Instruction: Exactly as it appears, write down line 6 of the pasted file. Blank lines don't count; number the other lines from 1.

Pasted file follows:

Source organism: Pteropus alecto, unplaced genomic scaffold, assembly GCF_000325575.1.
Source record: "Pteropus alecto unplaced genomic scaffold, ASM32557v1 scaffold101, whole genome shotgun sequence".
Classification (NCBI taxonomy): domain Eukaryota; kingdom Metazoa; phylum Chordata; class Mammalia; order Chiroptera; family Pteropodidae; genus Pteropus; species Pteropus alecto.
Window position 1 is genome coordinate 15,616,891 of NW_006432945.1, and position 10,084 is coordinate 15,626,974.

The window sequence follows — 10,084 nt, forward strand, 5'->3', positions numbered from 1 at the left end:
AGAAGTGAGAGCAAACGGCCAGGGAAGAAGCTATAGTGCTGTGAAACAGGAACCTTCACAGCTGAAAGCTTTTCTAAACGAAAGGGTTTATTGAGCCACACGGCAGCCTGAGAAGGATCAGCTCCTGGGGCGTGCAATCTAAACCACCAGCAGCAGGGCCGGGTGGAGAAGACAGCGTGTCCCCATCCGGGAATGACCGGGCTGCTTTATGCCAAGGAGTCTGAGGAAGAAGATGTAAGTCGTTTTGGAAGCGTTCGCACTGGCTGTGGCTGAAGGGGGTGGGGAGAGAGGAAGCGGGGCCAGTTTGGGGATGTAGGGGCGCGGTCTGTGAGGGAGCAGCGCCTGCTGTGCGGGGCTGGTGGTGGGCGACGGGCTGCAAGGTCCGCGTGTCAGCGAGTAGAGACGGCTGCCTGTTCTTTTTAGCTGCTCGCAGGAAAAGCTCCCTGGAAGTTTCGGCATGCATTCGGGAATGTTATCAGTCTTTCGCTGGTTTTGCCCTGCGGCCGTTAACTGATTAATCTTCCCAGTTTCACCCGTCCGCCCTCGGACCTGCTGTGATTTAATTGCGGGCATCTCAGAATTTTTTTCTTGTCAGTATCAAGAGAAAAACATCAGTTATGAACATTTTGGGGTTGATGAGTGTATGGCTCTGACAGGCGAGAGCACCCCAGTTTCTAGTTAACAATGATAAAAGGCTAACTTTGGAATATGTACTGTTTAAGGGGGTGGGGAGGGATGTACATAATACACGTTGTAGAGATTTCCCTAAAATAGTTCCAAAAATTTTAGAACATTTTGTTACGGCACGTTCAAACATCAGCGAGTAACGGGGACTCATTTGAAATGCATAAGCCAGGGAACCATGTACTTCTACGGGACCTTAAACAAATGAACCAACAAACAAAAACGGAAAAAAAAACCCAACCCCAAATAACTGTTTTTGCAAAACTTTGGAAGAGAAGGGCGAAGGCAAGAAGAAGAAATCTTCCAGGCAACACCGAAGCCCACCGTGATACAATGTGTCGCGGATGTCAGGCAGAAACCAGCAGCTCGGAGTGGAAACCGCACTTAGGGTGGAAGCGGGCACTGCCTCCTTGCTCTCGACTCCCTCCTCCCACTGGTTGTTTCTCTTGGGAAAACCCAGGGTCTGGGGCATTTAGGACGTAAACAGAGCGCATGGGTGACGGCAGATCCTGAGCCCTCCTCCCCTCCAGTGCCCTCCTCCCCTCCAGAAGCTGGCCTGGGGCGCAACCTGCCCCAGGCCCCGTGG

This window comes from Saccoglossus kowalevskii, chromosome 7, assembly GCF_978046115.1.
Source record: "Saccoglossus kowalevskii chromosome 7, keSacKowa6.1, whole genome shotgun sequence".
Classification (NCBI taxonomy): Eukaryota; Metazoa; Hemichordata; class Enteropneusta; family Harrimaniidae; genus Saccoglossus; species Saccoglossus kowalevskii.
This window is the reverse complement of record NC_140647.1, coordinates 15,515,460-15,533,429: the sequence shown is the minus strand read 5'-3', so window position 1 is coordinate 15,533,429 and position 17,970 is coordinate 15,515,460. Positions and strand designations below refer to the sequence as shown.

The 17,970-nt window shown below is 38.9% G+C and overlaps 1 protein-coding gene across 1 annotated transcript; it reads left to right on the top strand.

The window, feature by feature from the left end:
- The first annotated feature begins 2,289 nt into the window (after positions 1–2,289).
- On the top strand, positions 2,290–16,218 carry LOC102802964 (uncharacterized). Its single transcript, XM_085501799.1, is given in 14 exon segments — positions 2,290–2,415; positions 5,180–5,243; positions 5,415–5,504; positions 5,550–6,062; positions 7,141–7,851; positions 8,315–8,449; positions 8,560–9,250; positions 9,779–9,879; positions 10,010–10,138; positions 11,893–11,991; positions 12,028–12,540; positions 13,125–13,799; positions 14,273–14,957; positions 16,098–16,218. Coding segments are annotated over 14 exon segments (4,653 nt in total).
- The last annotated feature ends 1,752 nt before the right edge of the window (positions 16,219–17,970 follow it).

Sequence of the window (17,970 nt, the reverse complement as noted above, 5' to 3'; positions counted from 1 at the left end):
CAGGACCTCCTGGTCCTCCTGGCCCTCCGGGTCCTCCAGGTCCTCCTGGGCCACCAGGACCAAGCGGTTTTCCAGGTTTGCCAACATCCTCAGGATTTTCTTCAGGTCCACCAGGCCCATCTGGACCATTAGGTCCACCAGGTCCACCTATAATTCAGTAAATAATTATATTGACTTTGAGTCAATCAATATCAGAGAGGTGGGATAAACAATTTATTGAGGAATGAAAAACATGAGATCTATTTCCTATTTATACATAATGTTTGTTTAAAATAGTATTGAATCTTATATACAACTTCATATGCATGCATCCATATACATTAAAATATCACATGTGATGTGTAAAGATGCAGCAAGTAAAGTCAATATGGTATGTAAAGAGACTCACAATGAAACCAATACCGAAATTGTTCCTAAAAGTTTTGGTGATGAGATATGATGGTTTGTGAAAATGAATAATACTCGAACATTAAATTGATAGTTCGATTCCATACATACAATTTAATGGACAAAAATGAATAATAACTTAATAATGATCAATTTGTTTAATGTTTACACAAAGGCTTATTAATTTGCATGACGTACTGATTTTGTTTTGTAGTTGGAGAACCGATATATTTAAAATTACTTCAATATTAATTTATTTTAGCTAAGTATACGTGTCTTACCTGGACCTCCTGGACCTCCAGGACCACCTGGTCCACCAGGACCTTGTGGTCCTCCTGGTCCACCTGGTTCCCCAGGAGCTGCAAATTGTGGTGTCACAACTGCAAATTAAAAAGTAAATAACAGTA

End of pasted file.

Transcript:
AGAAGTGAGAGCAAACGGCCAGGGAAGAAGCTATAGTGCTGTGAAACAGGAACCTTCACAGCTGAAAGCTTTTCTAAACGAAAGGGTTTATTGAGCCACACGGCAGCCTGAGAAGGATCAGCTCCTGGGGCGTGCAATCTAAACCACCAGCAGCAGGGCCGGGTGGAGAAGACAGCGTGTCCCCATCCGGGAATGACCGGGCTGCTTTATGCCAAGGAGTCTGAGGAAGAAGATGTAAGTCGTTTTGGAAGCGTTCGCACTGGCTGTGGCTGAAGGGGGTGGGGAGAGAGGAAGCGGGGCCAGTTTGGGGATGTAGGGGCGCGGTCTGTGAGGGAGCAGCGCCTGCTGTGCGGGGCTGGTGGTGGGCGACGGGCTGCAAGGTCCGCGTGTCAGCGAGTAGAGACGGCTGCCTGTTCTTTTTAGCTGCTCGCAGGAAAAGCTCCCTGGAAGTTTCGGCATGCATTCGGGAATGTTATCAGTCTTTCGCTGGTTTTGCCCTGCGGCCGTTAACTGATTAATCTTCCCAGTTTCACCCGTCCGCCCTCGGACCTGCTGTGATTTAATTGCGGGCATCTCAGAATTTTTTTCTTGTCAGTATCAAGAGAAAAACATCAGTTATGAACATTTTGGGGTTGATGAGTGTATGGCTCTGACAGGCGAGAGCACCCCAGTTTCTAGTTAACAATGATAAAAGGCTAACTTTGGAATATGTACTGTTTAAGGGGGTGGGGAGGGATGTACATAATACACGTTGTAGAGATTTCCCTAAAATAGTTCCAAAAATTTTAGAACATTTTGTTACGGCACGTTCAAACATCAGCGAGTAACGGGGACTCATTTGAAATGCATAAGCCAGGGAACCATGTACTTCTACGGGACCTTAAACAAATGAACCAACAAACAAAAACGGAAAAAAAAACCCAACCCCAAATAACTGTTTTTGCAAAACTTTGGAAGAGAAGGGCGAAGGCAAGAAGAAGAAATCTTCCAGGCAACACCGAAGCCCACCGTGATACAATGTGTCGCGGATGTCAGGCAGAAACCAGCAGCTCGGAGTGGAAACCGCACTTAGGGTGGAAGCGGGCACTGCCTCCTTGCTCTCGACTCCCTCCTCCCACTGGTTGTTTCTCTTGGGAAAACCCAGGGTCTGGGGCATTTAGGACGTAAACAGAGCGCATGGGTGACGGCAGATCCTGAGCCCTCCTCCCCTCCAGTGCCCTCCTCCCCTCCAGAAGCTGGCCTGGGGCGCAACCTGCCCCAGGCCCCGTGG